A close friend of mine who wishes to remain anonymous recently saw in the shadow of the temple his story follows:
In October, I was fortunate to attend the Portland, Oregon, screening of the movie, In the Shadow of the Temple. The screening was hosted by the producers, Karen Di Millia and Dennis Lavery. Prior to the screening Dennis and Karen spoke for 10 minutes and explained how they started this project. After the screening they took questions and answers for roughly 30 minutes.
Lavery and DeMillia, who are not–and never have been–LDS, originally planned to make a movie about people who had left the religion of their youth. They attended a meeting of the Portland Humanist Society, explained their project, and asked if anyone had such stories they would be willing to share. In the course of discussing the project with members of the society, they were told that who they really needed to talk to was Sue Emmett, who had left the LDS church. After talking with Sue and others with whom she put them in touch, they decided to re-focus their project on the experience of those who have left the LDS church.
They did hundreds of hours of interviews over two years and edited it down to a 55 minute film. The film is very moving–a tribute to those who shared their stories as well as DeMillia and Lavery’s videography and editing skills.
About two dozen people appear in interviews in the film. Each story is unique, but a common thread runs throughout them all. All faced a similar rejection by family, friends and community. Some of those interviewed have left the church. Others no longer believe, but remain active because of family or community pressure. The latter are filmed in shadows, to obscure their identity. The film refers to these people as “Shadow Mormons.” They define “Shadow Mormons” as those who privately do not accept the exacting doctrine of the Church, but publicly profess to be true believers. They are in shadow to protect their relationships with family, friends and employers.
Someone commented to me after the film, “That’s you. You’re a Shadow Mormon.”
Yes, I’m a Shadow Mormon. Maybe that’s why this film hit me so hard. I haven’t believed in over 20 years – most of my adult life. Yet, during that time I’ve paid my tithing, gone to the temple, served in bishoprics and high councils and done all the things that were expected of me. Why? Because I am tied to the church by family and community.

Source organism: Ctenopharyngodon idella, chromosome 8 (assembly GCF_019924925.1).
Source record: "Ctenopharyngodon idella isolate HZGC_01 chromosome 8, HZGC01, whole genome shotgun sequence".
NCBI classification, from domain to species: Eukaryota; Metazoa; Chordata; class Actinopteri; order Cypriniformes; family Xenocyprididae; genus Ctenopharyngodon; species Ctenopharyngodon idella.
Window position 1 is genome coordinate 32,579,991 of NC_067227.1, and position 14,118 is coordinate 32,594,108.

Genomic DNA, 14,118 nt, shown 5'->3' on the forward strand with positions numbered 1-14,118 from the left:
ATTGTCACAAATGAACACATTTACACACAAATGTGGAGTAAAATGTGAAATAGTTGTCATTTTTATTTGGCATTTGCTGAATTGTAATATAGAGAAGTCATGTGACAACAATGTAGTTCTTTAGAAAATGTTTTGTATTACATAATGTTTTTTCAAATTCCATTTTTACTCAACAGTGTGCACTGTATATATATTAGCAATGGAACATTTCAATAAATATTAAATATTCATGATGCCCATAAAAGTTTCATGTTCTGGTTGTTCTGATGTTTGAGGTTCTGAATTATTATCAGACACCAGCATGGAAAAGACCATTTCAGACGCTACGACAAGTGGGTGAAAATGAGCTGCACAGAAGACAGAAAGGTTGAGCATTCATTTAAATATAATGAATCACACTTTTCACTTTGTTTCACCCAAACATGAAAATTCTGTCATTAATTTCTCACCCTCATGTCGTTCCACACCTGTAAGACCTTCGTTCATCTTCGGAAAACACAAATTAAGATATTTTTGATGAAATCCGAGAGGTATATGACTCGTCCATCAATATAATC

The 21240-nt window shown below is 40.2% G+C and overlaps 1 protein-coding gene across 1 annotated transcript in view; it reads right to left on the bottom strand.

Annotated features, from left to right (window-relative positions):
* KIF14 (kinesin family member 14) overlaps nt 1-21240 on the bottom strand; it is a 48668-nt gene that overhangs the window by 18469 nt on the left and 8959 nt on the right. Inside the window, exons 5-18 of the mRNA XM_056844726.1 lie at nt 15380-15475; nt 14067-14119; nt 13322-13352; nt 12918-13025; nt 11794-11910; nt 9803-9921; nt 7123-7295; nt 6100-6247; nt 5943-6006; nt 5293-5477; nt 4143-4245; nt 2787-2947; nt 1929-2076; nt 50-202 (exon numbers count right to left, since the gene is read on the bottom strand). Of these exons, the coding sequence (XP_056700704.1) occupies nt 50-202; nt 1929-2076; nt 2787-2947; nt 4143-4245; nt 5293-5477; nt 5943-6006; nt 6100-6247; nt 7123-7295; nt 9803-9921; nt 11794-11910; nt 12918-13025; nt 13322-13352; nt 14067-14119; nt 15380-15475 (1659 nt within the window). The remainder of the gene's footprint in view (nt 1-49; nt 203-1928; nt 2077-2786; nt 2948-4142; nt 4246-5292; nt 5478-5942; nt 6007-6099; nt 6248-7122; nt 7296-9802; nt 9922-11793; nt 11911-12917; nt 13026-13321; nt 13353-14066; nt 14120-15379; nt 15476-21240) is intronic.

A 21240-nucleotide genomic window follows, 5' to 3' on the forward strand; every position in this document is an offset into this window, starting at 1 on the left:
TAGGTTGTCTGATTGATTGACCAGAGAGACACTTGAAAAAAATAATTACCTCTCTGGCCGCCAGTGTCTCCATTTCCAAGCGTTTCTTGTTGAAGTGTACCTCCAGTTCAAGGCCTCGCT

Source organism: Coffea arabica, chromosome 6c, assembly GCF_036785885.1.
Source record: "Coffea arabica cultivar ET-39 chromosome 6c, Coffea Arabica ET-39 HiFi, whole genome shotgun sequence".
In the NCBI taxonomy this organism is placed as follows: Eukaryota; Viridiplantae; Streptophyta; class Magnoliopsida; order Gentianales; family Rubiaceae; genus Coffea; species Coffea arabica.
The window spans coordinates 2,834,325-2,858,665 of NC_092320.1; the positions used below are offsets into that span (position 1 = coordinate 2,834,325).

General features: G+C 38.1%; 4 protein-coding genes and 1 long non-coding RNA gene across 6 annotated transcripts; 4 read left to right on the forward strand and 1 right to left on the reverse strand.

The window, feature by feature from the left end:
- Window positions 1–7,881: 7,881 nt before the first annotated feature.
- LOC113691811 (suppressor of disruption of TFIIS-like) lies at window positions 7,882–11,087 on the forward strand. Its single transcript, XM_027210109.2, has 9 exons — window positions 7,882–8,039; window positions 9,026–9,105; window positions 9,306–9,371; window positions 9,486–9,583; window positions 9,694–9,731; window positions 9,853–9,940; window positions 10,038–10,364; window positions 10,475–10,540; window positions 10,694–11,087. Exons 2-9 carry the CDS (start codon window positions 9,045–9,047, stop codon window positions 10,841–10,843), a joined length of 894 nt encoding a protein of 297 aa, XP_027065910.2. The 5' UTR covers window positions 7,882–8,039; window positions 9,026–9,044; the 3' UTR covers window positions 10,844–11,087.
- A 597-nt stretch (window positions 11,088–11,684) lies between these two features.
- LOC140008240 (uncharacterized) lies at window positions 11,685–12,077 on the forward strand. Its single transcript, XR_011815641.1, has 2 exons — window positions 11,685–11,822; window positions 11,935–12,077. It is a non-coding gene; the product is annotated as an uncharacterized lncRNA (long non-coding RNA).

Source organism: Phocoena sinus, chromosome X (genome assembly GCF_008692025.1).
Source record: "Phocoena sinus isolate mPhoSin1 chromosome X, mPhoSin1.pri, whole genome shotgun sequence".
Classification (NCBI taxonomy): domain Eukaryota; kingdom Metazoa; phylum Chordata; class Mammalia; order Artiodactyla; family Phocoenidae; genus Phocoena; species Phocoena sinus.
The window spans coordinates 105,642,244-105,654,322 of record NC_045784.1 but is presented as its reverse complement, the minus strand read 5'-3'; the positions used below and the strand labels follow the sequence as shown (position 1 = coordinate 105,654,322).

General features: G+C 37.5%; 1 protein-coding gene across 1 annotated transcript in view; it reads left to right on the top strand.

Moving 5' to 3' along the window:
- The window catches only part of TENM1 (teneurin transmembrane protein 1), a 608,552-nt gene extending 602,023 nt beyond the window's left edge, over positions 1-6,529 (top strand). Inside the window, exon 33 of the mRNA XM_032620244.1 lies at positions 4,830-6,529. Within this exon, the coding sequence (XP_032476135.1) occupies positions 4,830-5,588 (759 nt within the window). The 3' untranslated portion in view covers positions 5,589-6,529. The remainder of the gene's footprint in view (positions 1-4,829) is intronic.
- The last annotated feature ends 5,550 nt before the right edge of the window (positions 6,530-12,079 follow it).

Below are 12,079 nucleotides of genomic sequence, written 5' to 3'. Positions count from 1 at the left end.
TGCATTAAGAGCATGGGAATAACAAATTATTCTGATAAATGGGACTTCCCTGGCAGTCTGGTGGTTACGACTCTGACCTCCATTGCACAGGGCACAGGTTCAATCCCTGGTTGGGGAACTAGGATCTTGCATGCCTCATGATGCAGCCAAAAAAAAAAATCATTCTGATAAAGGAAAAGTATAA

The story of “Grace” (not her real name) resonated with me because it was so similar to mine. Her pain, and anger, were born of all the energy she has given to a religion that she doesn’t believe in. Finding out that the Church was not true was like a death experience for her. Like me, she tried following the Church’s teachings to fast, pray, read the scriptures and yet never felt she received the “burning in her bosom” that is promised in the scriptures.
What of the families and communities of these people? What are their stories, their experiences with loved ones who go through a process of losing belief and leaving the church. Only one person who was a family or friend agreed to be interviewed for the film. The believing husband that was interviewed told how he still loved his wife, even though she has left the church. What about the others? Are they embarrassed to say that the Church was more important than their relationship with the person who left?
The saddest stories, to me, were of divorce caused by one spouse believing and the other not believing. Michelle (another woman interviewed in the film) said her heart was broken that her husband would choose the Church over her. He told their marriage therapist that if she had not been Mormon he never would have married her. “There was more to me than being a Mormon,” she said. “And I thought that there was more to him.”
The dictionary defines empathy as “the intellectual identification with or vicarious experiencing of the feelings, thoughts, or attitudes of another.” We could all use a little more empathy for those around us. I have had several people tell me, “I can’t imagine how a person could leave the church.” Either they need a better imagination or they need more empathy. Maybe they just need to see this film.
One of the questions at the screening–one that Lavery could not answer–was, “How do we get the right people to see this film?” Sadly, many members of the church would not even consider it. (It screened in Salt Lake City in October and got almost no media coverage.) The film does not try to de-convert anyone or disparage the doctrine of the church. It doesn’t assert that someone is right because he or she believes, or that someone else is right because he or she leaves the church. This film is about accepting people regardless of what they believe, and about how we treat those who believe differently than we do. I wish every member of the church could see this film.
Watch Part 1 here.